The Orioles have claimed first baseman Lewin Diaz off waivers from the Pirates, reports Craig Mish of SportsGrid and the Miami Herald (Twitter link).
Diaz, 26, was a fairly high-profile amateur signing by the Twins back in 2013, inking a $1.4MM bonus and headlining their 2013-14 international free agency class. He ranked among Minnesota’s top prospects for several years due to his power potential and a plus glove at first base, but the Twins flipped him to Miami in a 2019 trade that netted them veteran reliever Sergio Romo and pitching prospect Chris Vallimont.
With the Marlins, Diaz elevated his profile early on before scuffling through parts of three Major League auditions. He’s logged big league time each season since 2020 but produced only a .181/.227/.340 batting line with a 28.9% strikeout rate against just a 5.5% walk rate. Despite his 6’4″ frame and considerable raw power potential, Diaz hasn’t yet hit the ball with much authority in the Majors; he does have 13 home runs in 343 plate appearances, but Diaz’s average exit velocity (88.1 mph), barrel rate (8%) and hard-hit rate (32.6%) are all pedestrian, at best. He’s also been quite prone to pop-ups, with more of his fly-balls (14.4%) registering as infield flies than as home runs (11.7%).
That said, Diaz only just turned 26 years old and has at least one demonstrably excellent skill that’ll play at the Major League level: his glove. He’s only logged 753 Major League innings at first base but still has eye-popping totals in Defensive Runs Saved (16) and Outs Above Average (9). The offensive profile is still quite clearly a work in progress, but Diaz is a .250/.325/.504 hitter in two Triple-A seasons.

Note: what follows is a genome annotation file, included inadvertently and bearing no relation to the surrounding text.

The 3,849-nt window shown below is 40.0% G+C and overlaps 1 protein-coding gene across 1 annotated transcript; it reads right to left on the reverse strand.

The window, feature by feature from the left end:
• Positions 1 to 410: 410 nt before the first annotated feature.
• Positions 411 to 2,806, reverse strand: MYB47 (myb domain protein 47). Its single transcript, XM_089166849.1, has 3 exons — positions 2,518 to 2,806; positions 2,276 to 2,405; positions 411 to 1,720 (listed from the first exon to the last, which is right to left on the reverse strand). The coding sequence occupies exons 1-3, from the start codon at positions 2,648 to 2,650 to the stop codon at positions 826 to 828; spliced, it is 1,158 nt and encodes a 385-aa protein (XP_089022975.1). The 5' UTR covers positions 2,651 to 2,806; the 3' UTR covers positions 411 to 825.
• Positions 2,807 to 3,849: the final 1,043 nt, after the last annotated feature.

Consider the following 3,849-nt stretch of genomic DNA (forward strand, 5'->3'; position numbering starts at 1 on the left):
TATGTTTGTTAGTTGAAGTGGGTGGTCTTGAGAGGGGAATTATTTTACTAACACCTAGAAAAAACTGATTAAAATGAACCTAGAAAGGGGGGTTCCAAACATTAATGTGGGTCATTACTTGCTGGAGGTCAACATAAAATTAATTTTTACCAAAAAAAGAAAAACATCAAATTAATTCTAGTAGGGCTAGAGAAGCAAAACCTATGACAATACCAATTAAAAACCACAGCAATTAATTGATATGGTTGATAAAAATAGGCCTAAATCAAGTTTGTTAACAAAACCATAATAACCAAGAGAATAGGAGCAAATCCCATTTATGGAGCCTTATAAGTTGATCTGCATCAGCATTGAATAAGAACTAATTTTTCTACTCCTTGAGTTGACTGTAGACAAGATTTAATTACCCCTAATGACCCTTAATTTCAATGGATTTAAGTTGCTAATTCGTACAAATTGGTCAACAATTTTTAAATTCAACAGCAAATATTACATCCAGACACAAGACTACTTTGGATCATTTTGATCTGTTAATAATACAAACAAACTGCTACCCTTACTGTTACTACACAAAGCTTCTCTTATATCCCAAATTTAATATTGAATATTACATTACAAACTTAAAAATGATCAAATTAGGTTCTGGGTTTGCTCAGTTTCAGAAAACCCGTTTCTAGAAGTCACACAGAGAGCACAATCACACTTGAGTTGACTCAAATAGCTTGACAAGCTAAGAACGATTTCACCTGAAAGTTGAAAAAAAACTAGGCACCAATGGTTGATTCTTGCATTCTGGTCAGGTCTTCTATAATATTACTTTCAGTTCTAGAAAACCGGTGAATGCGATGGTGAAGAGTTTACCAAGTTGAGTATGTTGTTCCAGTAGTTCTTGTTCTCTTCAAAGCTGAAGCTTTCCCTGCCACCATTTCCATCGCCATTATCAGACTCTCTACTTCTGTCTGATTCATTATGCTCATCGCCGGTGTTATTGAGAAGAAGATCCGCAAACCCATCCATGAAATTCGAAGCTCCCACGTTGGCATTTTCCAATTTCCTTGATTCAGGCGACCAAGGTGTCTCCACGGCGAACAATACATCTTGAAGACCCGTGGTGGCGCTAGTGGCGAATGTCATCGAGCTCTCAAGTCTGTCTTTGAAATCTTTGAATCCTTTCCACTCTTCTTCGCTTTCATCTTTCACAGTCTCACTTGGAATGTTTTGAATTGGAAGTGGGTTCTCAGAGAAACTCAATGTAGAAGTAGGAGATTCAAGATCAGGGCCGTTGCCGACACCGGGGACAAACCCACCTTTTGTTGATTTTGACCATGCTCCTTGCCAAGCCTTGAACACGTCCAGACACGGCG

The Orioles have been looking for a left-handed bat who can play some first base and perhaps in the outfield corners, per MASNsports.com’s Roch Kubatko. Diaz won’t help in the latter regard, but he’ll give them a lefty bat who can spend some time at first base — if he makes it to Spring Training on the 40-man roster, that is. He’s already been jettisoned from a pair of teams so far this offseason, and it’s possible the O’s consider him a temporary safety net while they continue to hunt for a more established option (as was seemingly the case with the Pirates, who designated Diaz for assignment after signing Carlos Santana).
Diaz is out of minor league options, so he’ll either have to make a team’s Opening Day roster next year or eventually be passed through waivers unclaimed, at which point that team could then stash him Triple-A without committing a 40-man roster spot.